civility lost

So this afternoon I was loading my car with a bag of groceries, in a race to get home before some epic meltdowns (nothing says post-lunch “nap time” like a hyperventilating teary baby and overstimulated cranky toddler). A few cars away, I noticed a confrontation between two customers who were also getting into their respective cars, parked opposite one another.

“Three times,” one guy said to the other. “That’s the third time you hit the car door next to you, man.” The guy who was trying (unsuccessfully) to open his rear door all the way was surprised as he looked up like a deer in the headlights to see who had witnessed it. “Three times,” he said again, “What’s wrong with you? That’s someone’s car.”

Clearly the guy caught in the act didn’t appreciate being called out. “Why don’t you just mind your own business?” he said, snidely.

“Are you so oblivious that you’re not even paying attention?” asked the witness. “Are you so selfish that you don’t even care?” While the guy certainly had a point — the other dude was slamming his car door against the adjacent car, repeatedly — witness guy was also being a bit high and mighty and harsh in tone. He went on about how selfish slamming guy must be.

“Why don’t you just fuck off?” said selfish guy. “Like I care what you think.”

At this point, I was strapping Jaye into her carseat just two cars over. I had heard enough. As soon as he dropped the f-bomb, I chimed in. “Hey, language!” I piped up. “Language. There are kids over here.” Yes, I went there. I was that mom. After I said my piece — honestly, I couldn’t help myself, it just came out — I just kept talking to Jaye so she wouldn’t be able to hear them anymore. There was another exchange that I tried to block out as I climbed into the car. As I backed up and drove away, I could see selfish guy doing some deep breathing after pompous guy drove away.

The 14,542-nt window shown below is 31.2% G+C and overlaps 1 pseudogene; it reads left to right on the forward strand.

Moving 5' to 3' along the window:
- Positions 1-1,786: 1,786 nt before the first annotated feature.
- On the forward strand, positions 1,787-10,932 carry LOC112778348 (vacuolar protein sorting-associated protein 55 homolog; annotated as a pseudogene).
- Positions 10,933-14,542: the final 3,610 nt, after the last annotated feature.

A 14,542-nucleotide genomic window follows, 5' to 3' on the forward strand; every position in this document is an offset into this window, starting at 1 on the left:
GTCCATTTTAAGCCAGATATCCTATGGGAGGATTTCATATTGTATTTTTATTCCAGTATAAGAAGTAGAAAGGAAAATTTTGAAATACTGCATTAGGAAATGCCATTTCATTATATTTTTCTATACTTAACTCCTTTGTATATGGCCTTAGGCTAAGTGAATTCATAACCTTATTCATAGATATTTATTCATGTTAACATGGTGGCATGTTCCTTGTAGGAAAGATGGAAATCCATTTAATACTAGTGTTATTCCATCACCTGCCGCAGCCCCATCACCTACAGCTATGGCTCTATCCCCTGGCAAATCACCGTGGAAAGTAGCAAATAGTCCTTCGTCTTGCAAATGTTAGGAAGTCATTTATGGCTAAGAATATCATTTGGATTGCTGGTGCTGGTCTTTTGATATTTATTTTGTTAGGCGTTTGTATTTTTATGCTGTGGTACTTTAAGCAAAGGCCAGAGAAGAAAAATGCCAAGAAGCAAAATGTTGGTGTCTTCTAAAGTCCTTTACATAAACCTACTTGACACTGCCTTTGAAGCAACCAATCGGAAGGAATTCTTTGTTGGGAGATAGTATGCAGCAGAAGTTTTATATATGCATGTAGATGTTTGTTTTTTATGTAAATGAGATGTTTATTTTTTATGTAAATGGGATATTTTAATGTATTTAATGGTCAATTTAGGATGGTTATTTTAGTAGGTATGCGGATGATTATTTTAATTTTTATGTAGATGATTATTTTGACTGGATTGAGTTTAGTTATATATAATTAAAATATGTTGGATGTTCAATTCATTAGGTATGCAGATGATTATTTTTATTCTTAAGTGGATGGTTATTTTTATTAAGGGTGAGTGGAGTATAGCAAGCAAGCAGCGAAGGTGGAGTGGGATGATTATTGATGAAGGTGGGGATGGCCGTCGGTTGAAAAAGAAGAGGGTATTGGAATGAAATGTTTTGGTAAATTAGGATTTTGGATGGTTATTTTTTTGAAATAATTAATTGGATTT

I was most concerned about how to explain the confrontation to my three year old who hears (and remembers) everything. Once I started the car, Jaye immediately asked, “Mama, what does ‘language’ mean?” and “What Mama say to those people?” So, thanks to the jerk-off in the Whole Foods parking lot today, I had to explain that people sometimes don’t always use nice words and sometimes people aren’t nice to each other, that sometimes people can be downright rude. “Why?” she asked. Always with the why. “Well, honey, we can’t always know why people do the things they do or say the things they say,” I told her. “Sometimes people need to be reminded to be nice and to use nice words.” I told her that Mama had to remind one of those men to choose his words better.

At home we talk a lot about how we need to “use our words.” Jaye has always had a lot of words. While she only had a handful at one year old, since about 18 months she has been very verbal and spoke in sentences early on. She has an extensive vocabulary and is quite articulate for her age. She can often (not always) articulate what she wants. Still, as a deeply emotional and sensitive three year old, she sometimes forgets to use her words and resorts instead to whining and tears, or worse, pushing or hitting. It doesn’t happen often and until just recently was reserved only for me or Mac. But just this weekend, she shoved her 5 year old cousin more than once. On other occasions, she’ll use words to hurt. For instance, she has told me more than once that she didn’t want me in her room, and she often tells me to leave when I pick her up at preschool. (I tell myself it’s wonderful to have such an independent child who loves school so much, but she also knows those words hurt my feelings.)